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IEEM 2017
10 to 13 Dec 2017
SUNTEC, Singapore
The date and venue for IEEM2017 have been decided! Mark your calendars and join us in Singapore for IEEM2017!

Top Food

1. Sate Varieties

Sate, also known as satay, is a delicacy that is central to Indonesian culinary culture. Satay consists of skewers of meat flavoured with spices that are grilled or barbecued and then served with a number of accompaniments. The skewers themselves are usually made from the midrib of the coconut palm frond or from bamboo. The meat type varies widely and may consist of diced or sliced chicken, goat, mutton, beef, pork, fish, tofu, eggs or minced blends. Bali’s own variant is sate lilit, made from minced beef, chicken, fish, pork, or even turtle meat, which is then mixed with coconut, coconut milk, and a rich blend of vegetables and spices. The accompaniments for satay skewers include spicy peanut sauce, as well as rice cakes or mixed slivers of cucumber and onion.

This is popular not only in Bali, but also across Indonesia and the entirety of Southeast Asia. Despite its widespread popularity, its origins lie in Indonesia and therefore the most authentic version of the dish can be found there.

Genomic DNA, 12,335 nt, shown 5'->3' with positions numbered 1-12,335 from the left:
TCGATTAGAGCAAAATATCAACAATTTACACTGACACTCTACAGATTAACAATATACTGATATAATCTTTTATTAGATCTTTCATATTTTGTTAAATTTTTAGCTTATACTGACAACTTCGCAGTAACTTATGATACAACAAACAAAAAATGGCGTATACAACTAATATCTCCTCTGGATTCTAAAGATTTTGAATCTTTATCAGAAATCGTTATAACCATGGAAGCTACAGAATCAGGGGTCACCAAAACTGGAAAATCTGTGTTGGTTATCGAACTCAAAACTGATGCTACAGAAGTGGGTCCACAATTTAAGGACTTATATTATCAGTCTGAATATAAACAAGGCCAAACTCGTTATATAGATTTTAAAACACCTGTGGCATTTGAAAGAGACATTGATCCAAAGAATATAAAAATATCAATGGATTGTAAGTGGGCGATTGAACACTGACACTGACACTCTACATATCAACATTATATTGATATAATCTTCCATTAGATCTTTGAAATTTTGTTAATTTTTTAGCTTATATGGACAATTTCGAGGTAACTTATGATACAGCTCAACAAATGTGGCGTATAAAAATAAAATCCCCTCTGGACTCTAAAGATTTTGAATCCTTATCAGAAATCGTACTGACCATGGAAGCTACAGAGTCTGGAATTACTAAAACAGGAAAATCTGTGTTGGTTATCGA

With a skewer design that makes it easy to eat on the go, Satay is such a versatile and popular dish that there are many travelling vendors who sell it almost exclusively. It can be found from places like street-side restaurant tents to even high-class eateries.

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2. Nasi Ayam and Nasi Campur

Nasi Ayam and Nasi Campur can be found served at many small eateries and restaurants throughout Bali. Also known to be Bali’s own take on ‘chicken rice’, the dish is mainly white rice served with many different elements of Balinese delights from babi buling or betutu as the main meats, together with mixed vegetables and a dab of the iconic spicy hot sambal matah. For those who do not want it too spicy, simply ask for it without the sambal.

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3. Bebek and Ayam Betutu

Betutu is the Balinese slow-cooked luscious equivalent of babi guling for ‘non-pork eaters’ and is also an iconic Balinese favourite. It consist of a whole chicken or duck stuffed with traditional spices, wrapped in banana leaves, then sealed tight in banana trunk bark before it’s baked or buried in a coal fire for 6 to 7 hours. The result is a rich and juicy, succulent feast with all meat easily separated from bones.

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4. Babi Guling (Suckling Pig)

Also known as Balinese Suckling Pig, Babi guling is an all-time favorite especially for pork fanatics. It is one of the Island’s most famous dish - a pig is seasoned with local herbs and rich traditional spices then roasted whole. The skin would be crispy brown, while the meat would be tender and juicy. The tender meat is served on rice with stewed vegetables, pork sausage, fried pork meat and most importantly the crispy skin! At first, the dish was a communal treat only during special festivities and ceremonies, but now babi guling can be found widely from places like street-side restaurant tents to high-class eateries specializing in this dish.

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5. Tahu and Tempe